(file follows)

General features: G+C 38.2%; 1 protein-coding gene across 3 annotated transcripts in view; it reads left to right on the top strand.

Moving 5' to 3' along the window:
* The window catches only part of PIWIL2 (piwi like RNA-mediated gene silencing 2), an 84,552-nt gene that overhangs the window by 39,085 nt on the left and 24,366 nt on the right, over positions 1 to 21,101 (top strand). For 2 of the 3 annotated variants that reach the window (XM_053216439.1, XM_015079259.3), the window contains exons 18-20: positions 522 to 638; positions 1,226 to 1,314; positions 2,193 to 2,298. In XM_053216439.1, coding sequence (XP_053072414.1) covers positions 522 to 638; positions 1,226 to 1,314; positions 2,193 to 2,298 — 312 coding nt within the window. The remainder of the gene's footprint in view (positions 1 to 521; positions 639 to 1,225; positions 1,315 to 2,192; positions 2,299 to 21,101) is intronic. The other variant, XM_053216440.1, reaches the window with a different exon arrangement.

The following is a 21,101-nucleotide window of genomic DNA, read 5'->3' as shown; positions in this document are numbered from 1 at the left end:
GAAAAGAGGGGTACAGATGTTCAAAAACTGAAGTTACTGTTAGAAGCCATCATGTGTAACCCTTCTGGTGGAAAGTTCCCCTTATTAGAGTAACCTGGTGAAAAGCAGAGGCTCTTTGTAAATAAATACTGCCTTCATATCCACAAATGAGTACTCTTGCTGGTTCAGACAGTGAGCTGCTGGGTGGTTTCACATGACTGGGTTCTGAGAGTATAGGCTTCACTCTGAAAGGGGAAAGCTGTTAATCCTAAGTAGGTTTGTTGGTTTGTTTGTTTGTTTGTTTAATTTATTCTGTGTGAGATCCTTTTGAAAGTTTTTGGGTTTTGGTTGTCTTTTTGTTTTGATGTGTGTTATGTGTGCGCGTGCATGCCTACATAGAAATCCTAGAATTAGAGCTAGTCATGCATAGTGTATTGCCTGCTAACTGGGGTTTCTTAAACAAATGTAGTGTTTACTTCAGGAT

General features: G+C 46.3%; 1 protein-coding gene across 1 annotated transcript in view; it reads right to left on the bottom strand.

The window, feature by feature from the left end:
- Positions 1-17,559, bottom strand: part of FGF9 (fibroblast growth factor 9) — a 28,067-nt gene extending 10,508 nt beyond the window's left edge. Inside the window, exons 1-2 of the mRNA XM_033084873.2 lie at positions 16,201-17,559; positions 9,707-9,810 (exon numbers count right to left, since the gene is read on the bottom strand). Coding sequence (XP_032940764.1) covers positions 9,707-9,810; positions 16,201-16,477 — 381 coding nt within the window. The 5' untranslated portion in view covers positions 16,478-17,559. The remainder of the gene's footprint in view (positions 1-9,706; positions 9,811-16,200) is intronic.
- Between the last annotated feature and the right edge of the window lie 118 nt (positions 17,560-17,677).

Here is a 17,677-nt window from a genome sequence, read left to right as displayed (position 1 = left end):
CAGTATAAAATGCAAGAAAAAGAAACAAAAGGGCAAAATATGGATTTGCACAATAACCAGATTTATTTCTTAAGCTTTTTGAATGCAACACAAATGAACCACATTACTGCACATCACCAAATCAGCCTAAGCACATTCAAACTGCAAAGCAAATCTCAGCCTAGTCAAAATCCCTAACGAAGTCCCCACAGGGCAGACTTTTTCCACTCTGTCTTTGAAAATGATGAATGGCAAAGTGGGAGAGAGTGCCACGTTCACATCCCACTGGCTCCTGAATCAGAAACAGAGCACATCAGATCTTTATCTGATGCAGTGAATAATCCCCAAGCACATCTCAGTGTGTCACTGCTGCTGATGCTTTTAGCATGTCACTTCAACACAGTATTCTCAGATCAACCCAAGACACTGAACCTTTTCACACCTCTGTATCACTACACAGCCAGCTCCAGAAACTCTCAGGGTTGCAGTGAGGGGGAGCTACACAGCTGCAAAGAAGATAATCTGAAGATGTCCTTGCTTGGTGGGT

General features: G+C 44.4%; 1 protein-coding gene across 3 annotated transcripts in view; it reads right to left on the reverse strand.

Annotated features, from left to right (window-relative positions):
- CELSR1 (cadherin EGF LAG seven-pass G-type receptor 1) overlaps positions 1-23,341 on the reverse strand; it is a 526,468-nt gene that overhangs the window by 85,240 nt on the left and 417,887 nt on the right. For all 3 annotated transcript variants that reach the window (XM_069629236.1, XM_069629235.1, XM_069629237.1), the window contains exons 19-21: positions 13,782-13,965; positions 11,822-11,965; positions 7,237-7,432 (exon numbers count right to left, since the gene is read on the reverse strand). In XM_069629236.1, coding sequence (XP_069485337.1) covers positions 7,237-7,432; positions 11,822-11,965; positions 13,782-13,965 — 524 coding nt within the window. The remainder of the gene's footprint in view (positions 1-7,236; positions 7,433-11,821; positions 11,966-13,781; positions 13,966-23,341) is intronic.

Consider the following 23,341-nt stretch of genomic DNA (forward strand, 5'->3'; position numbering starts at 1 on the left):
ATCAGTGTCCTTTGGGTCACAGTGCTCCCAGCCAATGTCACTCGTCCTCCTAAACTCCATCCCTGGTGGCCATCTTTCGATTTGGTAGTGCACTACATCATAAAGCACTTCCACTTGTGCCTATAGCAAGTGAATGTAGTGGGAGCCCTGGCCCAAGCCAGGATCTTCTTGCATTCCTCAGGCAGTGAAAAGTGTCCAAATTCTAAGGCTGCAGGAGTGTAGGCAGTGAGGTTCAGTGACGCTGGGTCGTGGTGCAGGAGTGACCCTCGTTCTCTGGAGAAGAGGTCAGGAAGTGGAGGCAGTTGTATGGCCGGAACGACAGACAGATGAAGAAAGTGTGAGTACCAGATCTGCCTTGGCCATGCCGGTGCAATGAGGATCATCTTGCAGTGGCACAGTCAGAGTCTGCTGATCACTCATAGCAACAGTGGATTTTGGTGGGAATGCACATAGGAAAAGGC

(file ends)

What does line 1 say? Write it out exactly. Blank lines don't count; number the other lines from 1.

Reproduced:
General features: G+C 38.2%; 1 protein-coding gene across 3 annotated transcripts in view; it reads left to right on the top strand.